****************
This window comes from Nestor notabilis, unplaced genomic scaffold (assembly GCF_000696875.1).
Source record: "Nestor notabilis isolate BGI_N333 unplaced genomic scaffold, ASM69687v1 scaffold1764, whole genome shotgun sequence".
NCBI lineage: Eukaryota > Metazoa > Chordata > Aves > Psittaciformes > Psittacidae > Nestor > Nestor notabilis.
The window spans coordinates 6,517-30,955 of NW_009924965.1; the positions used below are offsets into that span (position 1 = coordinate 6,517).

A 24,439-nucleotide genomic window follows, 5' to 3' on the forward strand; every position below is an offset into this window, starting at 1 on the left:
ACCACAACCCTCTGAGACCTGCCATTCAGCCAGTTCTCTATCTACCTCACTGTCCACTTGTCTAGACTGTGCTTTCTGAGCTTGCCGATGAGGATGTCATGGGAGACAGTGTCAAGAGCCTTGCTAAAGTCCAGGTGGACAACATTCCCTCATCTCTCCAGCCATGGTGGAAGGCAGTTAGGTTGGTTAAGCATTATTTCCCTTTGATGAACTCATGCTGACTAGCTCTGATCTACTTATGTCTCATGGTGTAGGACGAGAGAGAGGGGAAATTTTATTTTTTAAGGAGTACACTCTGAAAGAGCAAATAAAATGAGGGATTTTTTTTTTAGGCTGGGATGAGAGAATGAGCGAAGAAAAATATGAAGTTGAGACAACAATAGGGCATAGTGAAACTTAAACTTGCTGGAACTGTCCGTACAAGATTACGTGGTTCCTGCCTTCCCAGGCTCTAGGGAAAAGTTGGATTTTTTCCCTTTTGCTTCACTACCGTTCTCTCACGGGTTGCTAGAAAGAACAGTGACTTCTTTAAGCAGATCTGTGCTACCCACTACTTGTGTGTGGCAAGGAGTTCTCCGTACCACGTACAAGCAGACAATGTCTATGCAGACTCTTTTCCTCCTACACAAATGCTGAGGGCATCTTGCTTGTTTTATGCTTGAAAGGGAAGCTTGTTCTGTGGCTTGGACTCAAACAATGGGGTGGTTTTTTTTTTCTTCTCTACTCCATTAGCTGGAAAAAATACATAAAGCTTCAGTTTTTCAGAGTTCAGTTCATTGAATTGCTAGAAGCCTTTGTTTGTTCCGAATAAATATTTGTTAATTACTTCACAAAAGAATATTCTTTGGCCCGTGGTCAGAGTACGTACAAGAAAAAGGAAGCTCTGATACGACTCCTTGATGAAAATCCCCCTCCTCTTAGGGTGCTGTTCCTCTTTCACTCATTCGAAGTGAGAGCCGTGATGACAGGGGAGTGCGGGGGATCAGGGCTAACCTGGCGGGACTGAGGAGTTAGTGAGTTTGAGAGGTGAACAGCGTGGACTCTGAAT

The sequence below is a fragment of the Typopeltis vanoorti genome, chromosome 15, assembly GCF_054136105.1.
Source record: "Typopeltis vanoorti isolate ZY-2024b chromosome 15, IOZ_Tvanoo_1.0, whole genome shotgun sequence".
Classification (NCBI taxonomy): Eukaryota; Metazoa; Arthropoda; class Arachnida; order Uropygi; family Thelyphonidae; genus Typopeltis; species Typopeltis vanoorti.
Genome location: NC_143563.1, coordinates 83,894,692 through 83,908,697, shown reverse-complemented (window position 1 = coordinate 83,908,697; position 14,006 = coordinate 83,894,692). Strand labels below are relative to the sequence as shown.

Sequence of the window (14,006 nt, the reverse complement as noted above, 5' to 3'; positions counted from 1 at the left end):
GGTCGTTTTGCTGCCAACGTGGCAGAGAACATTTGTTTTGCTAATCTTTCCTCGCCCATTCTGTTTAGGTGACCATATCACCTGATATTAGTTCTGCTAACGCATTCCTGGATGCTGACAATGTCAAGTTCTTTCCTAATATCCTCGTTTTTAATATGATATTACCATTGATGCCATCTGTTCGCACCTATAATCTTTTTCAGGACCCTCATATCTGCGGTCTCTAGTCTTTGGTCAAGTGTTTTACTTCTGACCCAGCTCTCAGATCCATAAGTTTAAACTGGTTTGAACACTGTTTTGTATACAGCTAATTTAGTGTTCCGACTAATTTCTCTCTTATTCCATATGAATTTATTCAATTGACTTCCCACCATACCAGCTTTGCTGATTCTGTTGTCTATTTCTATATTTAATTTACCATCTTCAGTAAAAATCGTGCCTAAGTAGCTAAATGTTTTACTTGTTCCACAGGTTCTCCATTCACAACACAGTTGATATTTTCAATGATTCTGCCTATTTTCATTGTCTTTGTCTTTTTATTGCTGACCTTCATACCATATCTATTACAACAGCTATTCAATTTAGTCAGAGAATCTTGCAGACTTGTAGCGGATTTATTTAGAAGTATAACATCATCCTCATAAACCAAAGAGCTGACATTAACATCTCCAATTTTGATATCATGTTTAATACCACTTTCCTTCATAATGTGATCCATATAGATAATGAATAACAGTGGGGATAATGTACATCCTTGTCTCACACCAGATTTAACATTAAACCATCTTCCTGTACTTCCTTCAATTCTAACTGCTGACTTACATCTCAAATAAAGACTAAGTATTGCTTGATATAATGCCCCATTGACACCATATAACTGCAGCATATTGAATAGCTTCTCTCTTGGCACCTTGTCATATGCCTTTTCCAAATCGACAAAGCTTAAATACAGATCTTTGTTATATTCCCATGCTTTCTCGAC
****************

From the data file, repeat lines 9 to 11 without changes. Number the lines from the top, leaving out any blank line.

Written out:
Classification (NCBI taxonomy): Eukaryota; Metazoa; Arthropoda; class Arachnida; order Uropygi; family Thelyphonidae; genus Typopeltis; species Typopeltis vanoorti.
Genome location: NC_143563.1, coordinates 83,894,692 through 83,908,697, shown reverse-complemented (window position 1 = coordinate 83,908,697; position 14,006 = coordinate 83,894,692). Strand labels below are relative to the sequence as shown.

Sequence of the window (14,006 nt, the reverse complement as noted above, 5' to 3'; positions counted from 1 at the left end):